In the years leading up to the war, Dima worked in the field of information technologies, most recently as a product manager for startups in Germany. Over the phone, he describes being shocked — like most everyone — during the first month of the war. He found it impossible to do anything, so he decided to return to Kyiv. One day, just after the Chernihiv region was liberated, Dima and his friend Alex — a DJ — drove north to see if they could help out. Amongst burnt structures and endless rubble, it became clear that the best way they could help was to rebuild houses.

“That was the first event that inspired Repair Together,” said Dima. “The second was at a dog shelter where another friend, Victoria, had organized a cleanup. It was really a nice time, and it was obvious that these types of community events really help people to focus on something else other than war. So we combined these two things — the need for homes in Chernihiv and the need for community events — into one organization: Repair Together.”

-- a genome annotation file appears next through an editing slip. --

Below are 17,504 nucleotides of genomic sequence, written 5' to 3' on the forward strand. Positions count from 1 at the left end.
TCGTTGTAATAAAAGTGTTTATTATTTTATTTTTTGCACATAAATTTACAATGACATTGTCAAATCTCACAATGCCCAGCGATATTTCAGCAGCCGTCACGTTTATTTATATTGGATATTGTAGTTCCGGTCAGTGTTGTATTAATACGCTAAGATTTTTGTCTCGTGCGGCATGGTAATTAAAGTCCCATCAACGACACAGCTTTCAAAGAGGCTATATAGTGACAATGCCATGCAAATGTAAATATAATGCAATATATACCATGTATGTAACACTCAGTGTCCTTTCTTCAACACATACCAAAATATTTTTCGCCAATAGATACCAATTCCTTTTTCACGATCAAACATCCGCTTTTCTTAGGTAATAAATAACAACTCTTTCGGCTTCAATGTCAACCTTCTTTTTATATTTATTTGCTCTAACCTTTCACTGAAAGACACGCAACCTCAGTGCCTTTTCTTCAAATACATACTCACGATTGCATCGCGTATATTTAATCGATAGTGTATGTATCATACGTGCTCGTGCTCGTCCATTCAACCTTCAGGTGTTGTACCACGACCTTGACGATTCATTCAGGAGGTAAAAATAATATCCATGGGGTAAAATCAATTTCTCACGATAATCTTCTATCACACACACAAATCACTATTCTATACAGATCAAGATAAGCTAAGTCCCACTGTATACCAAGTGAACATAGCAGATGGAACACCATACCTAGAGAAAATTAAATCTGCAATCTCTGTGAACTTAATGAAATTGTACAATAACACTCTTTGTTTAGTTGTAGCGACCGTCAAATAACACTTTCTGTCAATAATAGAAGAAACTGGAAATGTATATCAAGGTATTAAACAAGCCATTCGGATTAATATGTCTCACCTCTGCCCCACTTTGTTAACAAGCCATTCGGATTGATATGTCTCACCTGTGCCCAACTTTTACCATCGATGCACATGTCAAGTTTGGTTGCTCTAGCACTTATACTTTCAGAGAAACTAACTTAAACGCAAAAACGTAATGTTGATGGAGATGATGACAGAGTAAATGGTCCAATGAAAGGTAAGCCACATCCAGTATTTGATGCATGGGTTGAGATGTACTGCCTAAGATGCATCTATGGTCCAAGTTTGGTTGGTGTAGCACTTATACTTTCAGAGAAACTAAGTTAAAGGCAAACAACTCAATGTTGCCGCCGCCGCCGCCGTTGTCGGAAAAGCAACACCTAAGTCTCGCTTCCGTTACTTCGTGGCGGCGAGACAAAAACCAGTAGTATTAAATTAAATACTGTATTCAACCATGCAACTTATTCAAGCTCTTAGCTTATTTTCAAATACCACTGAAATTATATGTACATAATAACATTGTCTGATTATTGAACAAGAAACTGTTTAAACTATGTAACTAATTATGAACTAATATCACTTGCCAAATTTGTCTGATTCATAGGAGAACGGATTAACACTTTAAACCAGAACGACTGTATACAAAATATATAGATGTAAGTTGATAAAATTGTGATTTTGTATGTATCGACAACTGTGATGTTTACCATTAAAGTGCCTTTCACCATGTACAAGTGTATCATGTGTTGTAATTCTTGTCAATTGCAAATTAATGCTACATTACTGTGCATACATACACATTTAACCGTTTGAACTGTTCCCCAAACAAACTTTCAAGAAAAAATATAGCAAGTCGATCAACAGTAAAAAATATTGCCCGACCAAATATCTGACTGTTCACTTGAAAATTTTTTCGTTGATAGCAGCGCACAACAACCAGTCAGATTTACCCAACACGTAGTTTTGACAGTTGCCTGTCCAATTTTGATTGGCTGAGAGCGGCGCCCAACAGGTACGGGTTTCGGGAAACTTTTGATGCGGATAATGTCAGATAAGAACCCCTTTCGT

The collective’s four core members work daily to coordinate with a wider circle of around 40 active members who all have organizational tasks. Since May, they’ve managed to get an estimated 3,000 volunteers to participate in Repair Together events — and in the process, clean up debris in 16 villages. It’s an essential task; if the rubble isn’t removed before the Ukrainian winter, then the cold will damage the old foundations and surviving walls beyond the point of repair.